Black History Month is an appropriate time that we never repeat patterns of the past, and we never forget the forgotten history of denying Black entertainers and musicians their royalties. Since the 1920s, an unprecedented outburst of creativity began among the African American performers, artists and writers who were wronged by racialized business practices.

Actor and pianist extraordinaire Kenny Brawner, portraying Ray Charles at New Bedford's Zeiterion Performing Arts Center, said he talks about the good times and the years of mistreatment of Black performers.

There are documented cases of Black artists cheated out of millions of dollars, and tyrannized by billy club-holding police officers in segregated cities throughout the South. He said the cops would go into the Black performers' dressing room and gave strict instructions: as Black performers, they were to make eye contact with only the Black fans, who were confined to the balcony, and not with whites on the floor.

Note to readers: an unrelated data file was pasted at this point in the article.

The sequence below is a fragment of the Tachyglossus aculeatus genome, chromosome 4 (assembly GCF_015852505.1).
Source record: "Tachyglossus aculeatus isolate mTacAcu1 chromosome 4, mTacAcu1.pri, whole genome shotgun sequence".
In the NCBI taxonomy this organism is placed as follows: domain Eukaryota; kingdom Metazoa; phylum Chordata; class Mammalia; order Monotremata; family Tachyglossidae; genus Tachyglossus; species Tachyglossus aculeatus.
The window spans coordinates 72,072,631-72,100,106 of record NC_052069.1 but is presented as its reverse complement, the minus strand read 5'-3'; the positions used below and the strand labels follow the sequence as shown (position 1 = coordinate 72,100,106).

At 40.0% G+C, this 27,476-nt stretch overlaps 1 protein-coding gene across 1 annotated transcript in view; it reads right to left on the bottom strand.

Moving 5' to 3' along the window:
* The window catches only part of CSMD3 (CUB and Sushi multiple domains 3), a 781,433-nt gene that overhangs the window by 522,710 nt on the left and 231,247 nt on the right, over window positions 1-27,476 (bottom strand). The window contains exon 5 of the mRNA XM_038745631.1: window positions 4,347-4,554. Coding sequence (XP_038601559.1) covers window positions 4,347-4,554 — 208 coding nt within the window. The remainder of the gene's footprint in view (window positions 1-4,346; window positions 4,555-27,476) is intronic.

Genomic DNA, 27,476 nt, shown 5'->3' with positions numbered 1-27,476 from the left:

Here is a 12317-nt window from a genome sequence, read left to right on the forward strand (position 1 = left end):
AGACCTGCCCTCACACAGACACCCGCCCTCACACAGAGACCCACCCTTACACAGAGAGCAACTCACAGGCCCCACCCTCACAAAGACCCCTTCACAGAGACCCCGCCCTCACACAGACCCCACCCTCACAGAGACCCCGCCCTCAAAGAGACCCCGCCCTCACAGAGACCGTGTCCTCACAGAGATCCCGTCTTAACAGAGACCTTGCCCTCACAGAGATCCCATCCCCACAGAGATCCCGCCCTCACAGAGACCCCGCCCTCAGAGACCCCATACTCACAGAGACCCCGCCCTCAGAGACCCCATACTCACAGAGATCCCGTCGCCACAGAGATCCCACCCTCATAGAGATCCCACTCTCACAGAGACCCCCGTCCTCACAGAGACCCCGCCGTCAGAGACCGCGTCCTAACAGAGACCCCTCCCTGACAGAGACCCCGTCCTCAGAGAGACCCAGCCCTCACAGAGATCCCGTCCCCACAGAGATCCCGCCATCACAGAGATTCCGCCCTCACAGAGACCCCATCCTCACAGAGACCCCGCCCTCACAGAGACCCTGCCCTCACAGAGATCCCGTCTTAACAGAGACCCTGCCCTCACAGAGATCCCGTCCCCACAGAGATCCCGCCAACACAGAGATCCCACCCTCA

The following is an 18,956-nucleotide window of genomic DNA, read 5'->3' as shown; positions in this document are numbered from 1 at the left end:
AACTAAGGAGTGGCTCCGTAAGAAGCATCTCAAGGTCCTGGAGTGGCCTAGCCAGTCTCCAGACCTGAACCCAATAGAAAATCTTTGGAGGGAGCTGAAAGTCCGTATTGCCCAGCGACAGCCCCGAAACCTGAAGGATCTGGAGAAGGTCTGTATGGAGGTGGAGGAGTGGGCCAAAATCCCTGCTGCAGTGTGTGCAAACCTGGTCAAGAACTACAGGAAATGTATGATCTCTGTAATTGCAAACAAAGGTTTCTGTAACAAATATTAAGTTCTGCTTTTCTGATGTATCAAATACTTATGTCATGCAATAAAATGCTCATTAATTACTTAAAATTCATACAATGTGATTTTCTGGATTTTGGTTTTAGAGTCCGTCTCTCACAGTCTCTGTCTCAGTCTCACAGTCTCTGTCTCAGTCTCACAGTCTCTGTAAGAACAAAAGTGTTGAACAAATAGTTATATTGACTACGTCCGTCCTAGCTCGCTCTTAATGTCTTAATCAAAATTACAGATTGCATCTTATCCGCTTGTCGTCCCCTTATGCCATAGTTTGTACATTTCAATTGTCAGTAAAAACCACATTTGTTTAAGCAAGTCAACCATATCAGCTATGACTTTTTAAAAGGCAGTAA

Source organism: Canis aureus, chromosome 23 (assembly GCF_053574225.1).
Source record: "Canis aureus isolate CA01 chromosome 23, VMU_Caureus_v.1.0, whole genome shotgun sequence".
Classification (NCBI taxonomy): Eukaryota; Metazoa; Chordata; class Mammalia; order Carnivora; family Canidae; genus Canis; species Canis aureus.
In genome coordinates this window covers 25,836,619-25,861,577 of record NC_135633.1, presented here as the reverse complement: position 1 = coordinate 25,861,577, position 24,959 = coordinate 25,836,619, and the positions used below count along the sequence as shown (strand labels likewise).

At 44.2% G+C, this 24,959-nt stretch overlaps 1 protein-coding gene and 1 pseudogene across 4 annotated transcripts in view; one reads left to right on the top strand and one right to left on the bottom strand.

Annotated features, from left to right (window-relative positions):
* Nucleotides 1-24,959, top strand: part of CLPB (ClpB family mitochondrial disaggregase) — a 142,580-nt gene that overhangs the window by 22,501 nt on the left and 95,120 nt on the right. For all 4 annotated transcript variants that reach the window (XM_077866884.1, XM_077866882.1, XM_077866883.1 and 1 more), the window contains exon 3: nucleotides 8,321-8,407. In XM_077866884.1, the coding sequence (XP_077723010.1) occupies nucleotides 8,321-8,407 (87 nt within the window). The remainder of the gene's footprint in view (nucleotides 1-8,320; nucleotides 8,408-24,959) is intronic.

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In other venues, they would paint a wide line that ran down the center of the theater, separating whites on one side of the line and Blacks on the other side, never the two allowed to sit integrated, or risk arrest. This actually happened not that long ago in the 1950s, '60s and '70s.

"As far as discrimination goes, often I'll mention the time in Alabama when Ray Charles came out on stage, saw that the audience was separated with Blacks over here and white folks over there. He stopped and announced that he's refusing to perform to a segregated audience," Brawner said. "There was almost a riot, but he remained courageous amid all the death threats and walked out. They tried suing him and all that, but he stood strong, and years later, Ray Charles was asked to perform in front of the Georgia Legislature, who adopted 'Georgia on My Mind' as the official state song."

Brawner's performance is all-encompassing entertainment. Charles' music, from his early years to his greatest hits, has resonated to audiences here, across Europe and around the world.

"Yes, the influence Ray Charles had on generations of musicians and fans is unequaled," Brawner said.

Ray On My Mind: The Ray Charles Story plays one night only Saturday, February 5 at 8 p.m. at the Zeiterion Performing Arts Center.

LOOK: A history of Black representation in movies

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